Many employers set out their policies and procedures that apply generally to their employees in a staff handbook as a separate document from the employment contract, and then expressly incorporate the staff handbook into their contracts of employment. In some cases employers go further, expressly stating in the contract that the employee is bound by future amendments to the staff handbook.
The Hong Kong Court of First Instance has confirmed that, for an employee to be bound by an amendment to his contract of employment, he must have actual notice and knowledge of the amendment.
In this case, Mak Kin Hung Donald and others v OPG Human Resources Limited (HCLA22 & 23/2009), the employer appealed against the decision of the Labour Tribunal awarding the claimant employees wages in lieu of notice, annual leave pay and severance pay.
The claimant employees were reporters, working for the defendant employer in the "Breaking News" section of the Oriental Press Group. Under the provisions of their contracts of employment, they were bound to comply with the rules in the Staff Handbook, and were also obliged to pay attention to a notice board which would show amendments to the Staff Handbook.
In June 2008, the employer added a new rule to the Staff Handbook, by posting it on the notice board. This new rule prohibited contacts between employees and the employees of rival media organizations (subject to certain exceptions). The employer was concerned to prevent sensitive news-information being leaked. Each of the different employees' cases was slightly different; here we focus only on the conclusions reached in relation to one of them.
In the following months, one of the claimants, Mr Lam Po Yik, had telephone conversations with reporters from other newspapers. After the employer discovered this, Mr Lam, was summarily dismissed for "contravening the work rules, serious misconduct and divulging news information".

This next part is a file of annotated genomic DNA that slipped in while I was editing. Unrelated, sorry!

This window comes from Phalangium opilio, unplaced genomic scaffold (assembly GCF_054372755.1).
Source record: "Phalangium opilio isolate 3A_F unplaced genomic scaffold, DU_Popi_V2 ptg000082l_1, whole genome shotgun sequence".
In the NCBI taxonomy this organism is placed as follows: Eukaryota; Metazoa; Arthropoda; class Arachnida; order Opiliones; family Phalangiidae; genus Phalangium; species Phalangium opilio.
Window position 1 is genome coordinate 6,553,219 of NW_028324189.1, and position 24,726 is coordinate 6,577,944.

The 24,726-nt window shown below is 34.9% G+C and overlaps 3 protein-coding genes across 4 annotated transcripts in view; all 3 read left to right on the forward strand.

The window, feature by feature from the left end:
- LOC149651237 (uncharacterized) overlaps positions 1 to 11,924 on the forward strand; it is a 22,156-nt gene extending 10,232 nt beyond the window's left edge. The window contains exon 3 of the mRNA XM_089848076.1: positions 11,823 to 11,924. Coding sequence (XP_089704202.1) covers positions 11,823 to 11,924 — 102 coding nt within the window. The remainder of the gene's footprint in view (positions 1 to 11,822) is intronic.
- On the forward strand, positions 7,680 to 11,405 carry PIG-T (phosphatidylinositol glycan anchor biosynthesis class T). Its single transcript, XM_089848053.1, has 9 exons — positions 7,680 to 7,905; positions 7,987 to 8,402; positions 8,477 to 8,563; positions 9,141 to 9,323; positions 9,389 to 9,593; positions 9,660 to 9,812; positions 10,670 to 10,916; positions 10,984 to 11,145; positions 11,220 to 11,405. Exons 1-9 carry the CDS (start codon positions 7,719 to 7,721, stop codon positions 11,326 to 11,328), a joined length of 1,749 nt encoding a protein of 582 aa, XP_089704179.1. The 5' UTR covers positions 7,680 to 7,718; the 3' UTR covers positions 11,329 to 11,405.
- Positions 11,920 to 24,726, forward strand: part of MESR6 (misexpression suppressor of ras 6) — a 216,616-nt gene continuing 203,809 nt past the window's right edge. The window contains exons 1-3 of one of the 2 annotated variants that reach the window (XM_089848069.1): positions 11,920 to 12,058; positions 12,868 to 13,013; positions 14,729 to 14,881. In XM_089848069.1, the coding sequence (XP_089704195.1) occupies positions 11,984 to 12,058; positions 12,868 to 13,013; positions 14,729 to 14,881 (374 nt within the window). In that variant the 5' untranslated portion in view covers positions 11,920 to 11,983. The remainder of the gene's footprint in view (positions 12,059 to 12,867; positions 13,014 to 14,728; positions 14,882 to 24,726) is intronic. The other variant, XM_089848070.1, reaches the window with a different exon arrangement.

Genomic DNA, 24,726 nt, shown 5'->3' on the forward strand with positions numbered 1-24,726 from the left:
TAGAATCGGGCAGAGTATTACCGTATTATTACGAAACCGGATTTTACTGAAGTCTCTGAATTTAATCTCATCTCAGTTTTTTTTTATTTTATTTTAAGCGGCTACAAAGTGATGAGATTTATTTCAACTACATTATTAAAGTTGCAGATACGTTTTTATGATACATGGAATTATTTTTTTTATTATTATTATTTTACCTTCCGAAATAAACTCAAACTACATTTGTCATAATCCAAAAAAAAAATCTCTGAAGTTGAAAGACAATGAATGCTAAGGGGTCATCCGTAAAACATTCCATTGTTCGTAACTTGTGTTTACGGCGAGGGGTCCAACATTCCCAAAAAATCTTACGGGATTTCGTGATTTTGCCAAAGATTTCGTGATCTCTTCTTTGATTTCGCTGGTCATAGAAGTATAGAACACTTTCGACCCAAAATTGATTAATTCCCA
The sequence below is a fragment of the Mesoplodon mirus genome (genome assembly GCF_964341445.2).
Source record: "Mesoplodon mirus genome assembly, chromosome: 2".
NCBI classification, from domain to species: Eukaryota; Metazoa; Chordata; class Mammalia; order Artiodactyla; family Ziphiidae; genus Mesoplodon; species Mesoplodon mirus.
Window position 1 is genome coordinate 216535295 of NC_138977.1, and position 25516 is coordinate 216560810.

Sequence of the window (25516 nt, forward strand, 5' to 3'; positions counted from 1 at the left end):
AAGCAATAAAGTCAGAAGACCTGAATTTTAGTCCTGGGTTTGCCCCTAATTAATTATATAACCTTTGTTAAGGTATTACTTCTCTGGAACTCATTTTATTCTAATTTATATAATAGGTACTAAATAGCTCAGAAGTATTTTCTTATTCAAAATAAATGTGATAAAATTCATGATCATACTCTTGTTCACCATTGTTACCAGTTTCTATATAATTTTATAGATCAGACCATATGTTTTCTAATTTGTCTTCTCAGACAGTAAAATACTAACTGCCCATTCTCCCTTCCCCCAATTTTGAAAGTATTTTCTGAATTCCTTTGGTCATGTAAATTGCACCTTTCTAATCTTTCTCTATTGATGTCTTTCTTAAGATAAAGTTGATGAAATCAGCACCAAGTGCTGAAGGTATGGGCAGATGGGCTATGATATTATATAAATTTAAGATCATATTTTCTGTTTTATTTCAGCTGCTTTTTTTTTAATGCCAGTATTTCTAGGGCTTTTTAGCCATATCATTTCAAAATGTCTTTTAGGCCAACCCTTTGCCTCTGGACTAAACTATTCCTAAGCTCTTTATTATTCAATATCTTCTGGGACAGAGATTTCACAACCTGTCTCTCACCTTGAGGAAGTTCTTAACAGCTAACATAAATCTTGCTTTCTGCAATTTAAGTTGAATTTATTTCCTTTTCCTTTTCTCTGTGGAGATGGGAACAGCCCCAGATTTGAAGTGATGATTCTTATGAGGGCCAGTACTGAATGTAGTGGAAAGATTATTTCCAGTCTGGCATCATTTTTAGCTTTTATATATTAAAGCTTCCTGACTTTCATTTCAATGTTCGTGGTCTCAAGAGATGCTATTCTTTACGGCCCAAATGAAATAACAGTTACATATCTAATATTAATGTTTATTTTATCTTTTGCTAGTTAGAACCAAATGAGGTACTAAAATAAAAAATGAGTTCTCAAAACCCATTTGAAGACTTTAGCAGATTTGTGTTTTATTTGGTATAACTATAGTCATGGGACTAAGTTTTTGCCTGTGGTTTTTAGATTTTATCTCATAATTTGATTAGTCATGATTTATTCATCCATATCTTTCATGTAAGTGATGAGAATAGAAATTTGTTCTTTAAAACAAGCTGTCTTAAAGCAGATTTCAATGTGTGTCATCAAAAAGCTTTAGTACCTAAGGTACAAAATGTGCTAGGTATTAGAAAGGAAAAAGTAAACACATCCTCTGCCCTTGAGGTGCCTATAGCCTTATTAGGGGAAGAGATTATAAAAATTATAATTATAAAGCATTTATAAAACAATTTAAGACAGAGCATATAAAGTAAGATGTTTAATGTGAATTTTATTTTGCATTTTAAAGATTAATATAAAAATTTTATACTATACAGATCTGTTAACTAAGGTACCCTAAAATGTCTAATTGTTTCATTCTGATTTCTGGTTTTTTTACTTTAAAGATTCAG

The employer argued that Mr Lam was bound by the new rule, since either it had been brought to his attention, or if not, he had failed to pay attention to the notice board, in breach of contract. The court disagreed. It found that in order for the unilateral amendment to become part of the employee’s contract, it must actually be brought to the attention of the employee. It is not sufficient to put the employee under a separate obligation to check the notice board for amendments.
For an employer to have the certainty that any unilateral amendment of contracts of employment will be effective, it should ensure that it brings the amendments to the actual notice of affected employees. Simply putting amendments on a notice board (or, indeed, the staff intranet) may not be effective unless the particular employee actually reads them.
How this is done will depend on the circumstances, but it is suggested that the safest approach would be for each employee to be provided with actual written notice of the amendments and for the employee to be required to acknowledge his or her consent to the changes by signing a written copy of the amendments.